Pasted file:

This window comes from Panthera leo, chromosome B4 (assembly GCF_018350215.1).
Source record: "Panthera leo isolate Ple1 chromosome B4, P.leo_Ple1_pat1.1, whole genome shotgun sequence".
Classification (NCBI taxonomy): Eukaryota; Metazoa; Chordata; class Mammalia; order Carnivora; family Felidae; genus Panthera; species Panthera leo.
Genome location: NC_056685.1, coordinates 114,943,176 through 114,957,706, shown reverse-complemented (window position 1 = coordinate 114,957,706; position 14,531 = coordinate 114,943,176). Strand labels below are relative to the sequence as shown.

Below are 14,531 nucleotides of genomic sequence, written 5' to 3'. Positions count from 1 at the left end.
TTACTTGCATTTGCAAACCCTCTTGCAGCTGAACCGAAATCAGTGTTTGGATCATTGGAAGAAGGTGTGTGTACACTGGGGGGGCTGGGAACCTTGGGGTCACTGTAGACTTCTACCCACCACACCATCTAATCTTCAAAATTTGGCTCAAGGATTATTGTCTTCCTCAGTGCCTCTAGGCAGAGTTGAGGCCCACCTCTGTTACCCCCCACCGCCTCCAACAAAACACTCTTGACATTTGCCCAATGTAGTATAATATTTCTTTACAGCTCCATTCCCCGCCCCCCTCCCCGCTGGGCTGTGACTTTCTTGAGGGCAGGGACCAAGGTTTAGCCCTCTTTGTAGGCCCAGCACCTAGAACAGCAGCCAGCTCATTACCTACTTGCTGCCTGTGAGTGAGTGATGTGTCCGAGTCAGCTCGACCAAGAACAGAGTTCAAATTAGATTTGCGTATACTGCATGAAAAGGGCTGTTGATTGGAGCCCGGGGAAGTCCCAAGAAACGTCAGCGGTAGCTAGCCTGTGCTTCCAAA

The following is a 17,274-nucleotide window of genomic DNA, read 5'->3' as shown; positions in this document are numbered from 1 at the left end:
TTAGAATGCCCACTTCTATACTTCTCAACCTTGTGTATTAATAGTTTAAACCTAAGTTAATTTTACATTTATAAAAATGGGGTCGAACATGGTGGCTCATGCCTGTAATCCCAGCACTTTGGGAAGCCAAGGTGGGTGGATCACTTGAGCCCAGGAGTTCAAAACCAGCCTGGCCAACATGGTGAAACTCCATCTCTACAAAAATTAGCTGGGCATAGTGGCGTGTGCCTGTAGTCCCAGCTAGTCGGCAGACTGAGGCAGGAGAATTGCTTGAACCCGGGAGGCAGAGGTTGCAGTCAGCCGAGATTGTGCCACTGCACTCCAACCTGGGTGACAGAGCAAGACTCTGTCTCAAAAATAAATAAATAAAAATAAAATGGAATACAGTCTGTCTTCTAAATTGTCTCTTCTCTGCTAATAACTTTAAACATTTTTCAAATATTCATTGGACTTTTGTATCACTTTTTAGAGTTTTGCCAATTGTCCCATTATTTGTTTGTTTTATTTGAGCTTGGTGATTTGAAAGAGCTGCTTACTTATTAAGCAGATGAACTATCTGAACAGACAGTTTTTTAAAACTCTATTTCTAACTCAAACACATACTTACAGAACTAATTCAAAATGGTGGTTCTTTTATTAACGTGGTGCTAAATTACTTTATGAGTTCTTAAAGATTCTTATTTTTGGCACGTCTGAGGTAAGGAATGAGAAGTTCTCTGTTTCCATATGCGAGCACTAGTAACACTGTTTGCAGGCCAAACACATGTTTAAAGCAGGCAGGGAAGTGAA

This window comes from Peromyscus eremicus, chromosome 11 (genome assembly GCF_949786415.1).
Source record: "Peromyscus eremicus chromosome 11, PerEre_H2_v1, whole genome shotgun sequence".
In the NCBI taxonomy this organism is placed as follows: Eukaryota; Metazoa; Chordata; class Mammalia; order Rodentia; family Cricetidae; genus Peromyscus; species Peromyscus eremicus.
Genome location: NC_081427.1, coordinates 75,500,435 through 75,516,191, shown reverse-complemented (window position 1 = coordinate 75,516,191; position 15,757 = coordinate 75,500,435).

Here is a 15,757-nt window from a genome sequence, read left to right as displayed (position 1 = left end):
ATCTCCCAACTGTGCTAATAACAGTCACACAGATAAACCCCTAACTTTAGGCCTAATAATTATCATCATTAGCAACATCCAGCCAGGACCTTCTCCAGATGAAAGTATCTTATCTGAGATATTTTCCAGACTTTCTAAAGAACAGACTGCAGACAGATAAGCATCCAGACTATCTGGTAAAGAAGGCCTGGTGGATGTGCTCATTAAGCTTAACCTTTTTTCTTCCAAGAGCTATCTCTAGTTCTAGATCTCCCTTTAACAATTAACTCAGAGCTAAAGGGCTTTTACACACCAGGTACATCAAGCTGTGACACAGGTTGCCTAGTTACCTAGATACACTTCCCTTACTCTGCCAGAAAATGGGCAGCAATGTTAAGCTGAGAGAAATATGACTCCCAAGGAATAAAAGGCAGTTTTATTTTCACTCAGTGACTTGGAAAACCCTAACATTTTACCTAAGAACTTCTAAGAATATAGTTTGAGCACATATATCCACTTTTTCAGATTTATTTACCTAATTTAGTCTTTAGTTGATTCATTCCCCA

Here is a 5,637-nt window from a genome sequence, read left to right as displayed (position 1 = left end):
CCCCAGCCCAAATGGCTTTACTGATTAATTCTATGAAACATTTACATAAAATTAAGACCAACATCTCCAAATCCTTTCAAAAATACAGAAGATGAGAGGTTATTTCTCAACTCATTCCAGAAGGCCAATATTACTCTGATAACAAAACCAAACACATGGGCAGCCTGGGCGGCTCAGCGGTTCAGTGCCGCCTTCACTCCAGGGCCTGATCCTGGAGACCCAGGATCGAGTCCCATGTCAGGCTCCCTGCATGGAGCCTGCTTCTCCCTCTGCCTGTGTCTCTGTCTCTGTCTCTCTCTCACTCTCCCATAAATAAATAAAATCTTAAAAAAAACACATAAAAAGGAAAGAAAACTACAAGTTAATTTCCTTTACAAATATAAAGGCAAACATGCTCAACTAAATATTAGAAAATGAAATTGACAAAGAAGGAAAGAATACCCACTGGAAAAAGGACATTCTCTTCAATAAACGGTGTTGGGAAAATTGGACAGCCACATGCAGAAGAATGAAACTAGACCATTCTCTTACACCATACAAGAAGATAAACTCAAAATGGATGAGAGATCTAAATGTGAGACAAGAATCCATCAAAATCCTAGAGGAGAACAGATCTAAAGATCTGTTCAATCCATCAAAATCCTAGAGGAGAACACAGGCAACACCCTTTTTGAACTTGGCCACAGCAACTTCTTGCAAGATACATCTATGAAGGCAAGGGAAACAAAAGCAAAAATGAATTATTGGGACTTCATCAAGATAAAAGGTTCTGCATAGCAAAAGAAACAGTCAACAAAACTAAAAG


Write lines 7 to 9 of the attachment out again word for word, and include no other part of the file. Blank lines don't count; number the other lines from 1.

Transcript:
The following is a 17,274-nucleotide window of genomic DNA, read 5'->3' as shown; positions in this document are numbered from 1 at the left end:
TTAGAATGCCCACTTCTATACTTCTCAACCTTGTGTATTAATAGTTTAAACCTAAGTTAATTTTACATTTATAAAAATGGGGTCGAACATGGTGGCTCATGCCTGTAATCCCAGCACTTTGGGAAGCCAAGGTGGGTGGATCACTTGAGCCCAGGAGTTCAAAACCAGCCTGGCCAACATGGTGAAACTCCATCTCTACAAAAATTAGCTGGGCATAGTGGCGTGTGCCTGTAGTCCCAGCTAGTCGGCAGACTGAGGCAGGAGAATTGCTTGAACCCGGGAGGCAGAGGTTGCAGTCAGCCGAGATTGTGCCACTGCACTCCAACCTGGGTGACAGAGCAAGACTCTGTCTCAAAAATAAATAAATAAAAATAAAATGGAATACAGTCTGTCTTCTAAATTGTCTCTTCTCTGCTAATAACTTTAAACATTTTTCAAATATTCATTGGACTTTTGTATCACTTTTTAGAGTTTTGCCAATTGTCCCATTATTTGTTTGTTTTATTTGAGCTTGGTGATTTGAAAGAGCTGCTTACTTATTAAGCAGATGAACTATCTGAACAGACAGTTTTTTAAAACTCTATTTCTAACTCAAACACATACTTACAGAACTAATTCAAAATGGTGGTTCTTTTATTAACGTGGTGCTAAATTACTTTATGAGTTCTTAAAGATTCTTATTTTTGGCACGTCTGAGGTAAGGAATGAGAAGTTCTCTGTTTCCATATGCGAGCACTAGTAACACTGTTTGCAGGCCAAACACATGTTTAAAGCAGGCAGGGAAGTGAA

This window comes from Peromyscus eremicus, chromosome 11 (genome assembly GCF_949786415.1).